By Stephen Smoot
One of the highlights of the Region 8 Planning and Development Council meeting last week came from Doug Pixler, Potomac Valley Transportation Authority executive director. He shared with the council PVTA’s proposed participation in a next generation fuels project.
At a recent Town of Franklin meeting, councilman Bruce Minor informed the gathering about the inability of electric vehicles to effectively navigate mountain roads or perform in cold weather. Pixler agreed in his presentation, stating that “EVs are just not the way to go,” adding that the time required to charge buses would require PVTA to double its fleet to sustain current operations.
Suzanne Park, who heads communications for PVTA said, “It’s not something we’re wanting to do for fun.” She stated that “a Biden Administration directive says that by 2035-2040 all heavy-duty vehicles need to be at zero emissions” and that the federal government is pursuing “multiple options.” Park then reiterated, “it’s a federal directive, at least for now.”
The directive has made it more difficult to get diesel fuel powered buses and, according to Park, fuel costs have risen from 14 to 30% of the budget. Pixler added that “it does make sense to produce our own energy to move our buses around.”
Some shared concerns about the safety of hydrogen fuel, referring to the 1937 Hindenburg zeppelin crash and explosion. Pixler responded by saying that today, “hydrogen is less dangerous than fueling with gasoline.”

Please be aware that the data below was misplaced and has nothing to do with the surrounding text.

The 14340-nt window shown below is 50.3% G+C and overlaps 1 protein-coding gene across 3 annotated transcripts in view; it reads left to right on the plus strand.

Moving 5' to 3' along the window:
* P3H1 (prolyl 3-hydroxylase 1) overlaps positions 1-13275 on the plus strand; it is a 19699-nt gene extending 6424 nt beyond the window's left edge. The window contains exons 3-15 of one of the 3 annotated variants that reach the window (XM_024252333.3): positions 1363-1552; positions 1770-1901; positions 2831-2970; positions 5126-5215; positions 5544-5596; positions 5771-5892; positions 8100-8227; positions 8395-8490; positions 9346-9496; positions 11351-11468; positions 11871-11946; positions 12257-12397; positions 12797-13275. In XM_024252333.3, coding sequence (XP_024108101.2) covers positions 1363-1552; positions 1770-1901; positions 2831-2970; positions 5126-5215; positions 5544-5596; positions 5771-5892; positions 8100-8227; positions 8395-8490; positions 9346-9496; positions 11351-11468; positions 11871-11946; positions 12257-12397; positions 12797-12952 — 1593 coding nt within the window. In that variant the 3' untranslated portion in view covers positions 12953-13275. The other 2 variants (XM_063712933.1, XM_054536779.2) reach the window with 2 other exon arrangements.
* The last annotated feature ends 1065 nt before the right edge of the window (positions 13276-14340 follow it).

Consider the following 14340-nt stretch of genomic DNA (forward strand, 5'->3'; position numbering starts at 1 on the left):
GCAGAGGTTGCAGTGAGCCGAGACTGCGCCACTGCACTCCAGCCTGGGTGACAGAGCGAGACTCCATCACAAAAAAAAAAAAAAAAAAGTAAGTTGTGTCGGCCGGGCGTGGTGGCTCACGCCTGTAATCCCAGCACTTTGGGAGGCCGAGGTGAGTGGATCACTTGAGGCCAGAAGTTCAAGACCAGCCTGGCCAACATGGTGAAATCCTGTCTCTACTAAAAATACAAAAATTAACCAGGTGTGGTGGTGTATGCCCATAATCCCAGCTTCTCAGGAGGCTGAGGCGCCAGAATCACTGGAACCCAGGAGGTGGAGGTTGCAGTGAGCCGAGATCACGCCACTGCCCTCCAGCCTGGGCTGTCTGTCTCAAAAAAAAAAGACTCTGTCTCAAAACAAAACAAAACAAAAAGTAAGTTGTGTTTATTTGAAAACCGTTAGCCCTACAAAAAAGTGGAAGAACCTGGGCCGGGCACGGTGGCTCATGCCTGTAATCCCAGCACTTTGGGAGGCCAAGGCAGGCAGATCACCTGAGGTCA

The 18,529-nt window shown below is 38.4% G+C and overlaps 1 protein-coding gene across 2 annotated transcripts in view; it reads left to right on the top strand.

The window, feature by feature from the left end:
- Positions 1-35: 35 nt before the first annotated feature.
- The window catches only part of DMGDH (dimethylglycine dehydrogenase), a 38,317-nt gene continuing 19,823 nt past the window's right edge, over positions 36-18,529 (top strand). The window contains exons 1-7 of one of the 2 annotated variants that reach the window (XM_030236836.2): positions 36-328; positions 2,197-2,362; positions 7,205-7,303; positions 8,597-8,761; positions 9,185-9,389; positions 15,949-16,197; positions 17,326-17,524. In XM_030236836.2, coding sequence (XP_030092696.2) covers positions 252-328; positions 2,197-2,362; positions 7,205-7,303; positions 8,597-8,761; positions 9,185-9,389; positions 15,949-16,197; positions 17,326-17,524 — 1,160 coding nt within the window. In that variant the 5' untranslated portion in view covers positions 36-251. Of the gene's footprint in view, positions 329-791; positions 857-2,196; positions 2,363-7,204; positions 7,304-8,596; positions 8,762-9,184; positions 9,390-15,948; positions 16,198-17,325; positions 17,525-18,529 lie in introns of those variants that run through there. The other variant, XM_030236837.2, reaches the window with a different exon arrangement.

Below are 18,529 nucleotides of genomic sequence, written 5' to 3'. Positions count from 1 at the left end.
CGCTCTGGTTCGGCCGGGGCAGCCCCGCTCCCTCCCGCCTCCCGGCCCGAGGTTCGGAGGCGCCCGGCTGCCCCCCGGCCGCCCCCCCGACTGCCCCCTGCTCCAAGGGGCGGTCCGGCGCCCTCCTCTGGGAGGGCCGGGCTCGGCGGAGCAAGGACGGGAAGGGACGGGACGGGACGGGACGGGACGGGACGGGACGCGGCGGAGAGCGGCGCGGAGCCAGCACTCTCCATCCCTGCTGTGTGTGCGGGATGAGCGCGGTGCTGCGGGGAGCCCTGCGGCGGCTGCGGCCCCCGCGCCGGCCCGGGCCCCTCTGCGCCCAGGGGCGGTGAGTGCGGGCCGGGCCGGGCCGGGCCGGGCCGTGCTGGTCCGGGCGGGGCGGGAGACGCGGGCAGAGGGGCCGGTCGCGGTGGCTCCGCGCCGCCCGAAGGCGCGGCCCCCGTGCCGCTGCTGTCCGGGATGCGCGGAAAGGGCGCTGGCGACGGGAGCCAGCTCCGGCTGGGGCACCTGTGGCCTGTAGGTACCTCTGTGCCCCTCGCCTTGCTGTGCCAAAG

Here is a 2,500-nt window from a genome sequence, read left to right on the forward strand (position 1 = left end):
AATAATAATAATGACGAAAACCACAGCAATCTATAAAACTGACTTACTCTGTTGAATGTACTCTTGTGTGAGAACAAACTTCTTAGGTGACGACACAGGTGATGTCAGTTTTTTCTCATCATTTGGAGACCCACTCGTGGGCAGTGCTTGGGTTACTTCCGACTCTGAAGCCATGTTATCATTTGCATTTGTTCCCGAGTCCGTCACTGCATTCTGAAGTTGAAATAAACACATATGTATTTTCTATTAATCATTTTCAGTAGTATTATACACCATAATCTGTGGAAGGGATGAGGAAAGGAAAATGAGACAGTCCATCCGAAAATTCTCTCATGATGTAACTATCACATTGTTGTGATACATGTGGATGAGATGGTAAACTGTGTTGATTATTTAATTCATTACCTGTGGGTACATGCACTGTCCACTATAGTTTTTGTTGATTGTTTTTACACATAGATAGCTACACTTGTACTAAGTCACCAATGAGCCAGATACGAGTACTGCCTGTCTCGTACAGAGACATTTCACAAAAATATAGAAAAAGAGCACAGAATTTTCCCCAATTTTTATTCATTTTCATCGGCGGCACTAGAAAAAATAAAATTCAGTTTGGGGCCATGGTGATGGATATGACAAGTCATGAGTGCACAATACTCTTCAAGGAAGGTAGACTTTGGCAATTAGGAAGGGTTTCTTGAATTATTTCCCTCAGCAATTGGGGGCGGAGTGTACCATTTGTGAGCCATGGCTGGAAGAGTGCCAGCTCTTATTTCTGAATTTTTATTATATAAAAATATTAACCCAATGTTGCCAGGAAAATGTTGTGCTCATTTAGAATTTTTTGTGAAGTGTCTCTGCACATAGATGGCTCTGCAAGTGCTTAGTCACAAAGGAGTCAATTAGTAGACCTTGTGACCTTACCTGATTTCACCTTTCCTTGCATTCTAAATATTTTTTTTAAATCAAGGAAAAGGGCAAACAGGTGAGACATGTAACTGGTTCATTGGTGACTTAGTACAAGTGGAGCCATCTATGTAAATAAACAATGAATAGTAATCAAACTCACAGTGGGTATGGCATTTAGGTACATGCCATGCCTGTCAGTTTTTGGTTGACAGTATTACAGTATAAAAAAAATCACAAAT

Hydrogen would be produced using a solar array to power equipment to separate hydrogen from water molecules. When hydrogen fuel is used to power engines, it creates a byproduct of water. Two years ago, CNN reported on a California company called Hyperion. Its prototype hydrogen cell sports car “ran 1,000 miles on one tank of compressed hydrogen and can go from zero to 60 miles per hour in two seconds.”
Pixler said after the presentation that the hydrogen hub could eventually serve local government fleet vehicles, including emergency responders.
Funding would come from a Rebuilding American Infrastructure with Sustainability and Equity, or RAISE, grant. The first grant has requested $5 million for the design phase. PVTA would request $10-15 million more for construction. According to the US Department of Transportation, the RAISE grants help “counties . . . complete critical freight and passenger transportation infrastructure projects.” Funding nationally will be split between urban and rural projects.
Region 8 agreed to provide a letter of support for the project with one dissenting vote.
Terry Lively, Region 8 executive director, then shared that while the Hazard Mitigation Planning Grant application has been approved, the state will not cover the match expected from Region 8. The match is approximately $28,000, of which Region 8 can cover $8,000. Lively proposed that Region 8 request municipalities for $1,000 and county commissions $1,500 to make up the difference.
Bob Hott, Hampshire County commissioner, asked “why won’t the state do the match?” Lively responded, “I have no answer for that,” but said that he would ask for a waiver, though he did not expect to get one. “Region 7 is doing what I’m proposing,” he added. Lynn Phillips, area representative from the office of Governor Jim Justice, said that he would bring the matter to the Governor’s attention.
Hott also said that “I don’t know why we have to do this now. We’ve never had to do this before.” Frank Wehrle, Town of Franklin administrator, said that though he did not expect that his council would like it, he moved to support Lively’s proposal, which passed.
The Region 8 Council also named its budget committee, with Carl Hevener, Pendleton County Commission president representing his county. William Bean of Moorefield, who has served as treasurer for 25 years, submitted his resignation. The council agreed to appoint as his replacement Scotty Miley, Grant County commissioner and loan officer at Grant County Bank.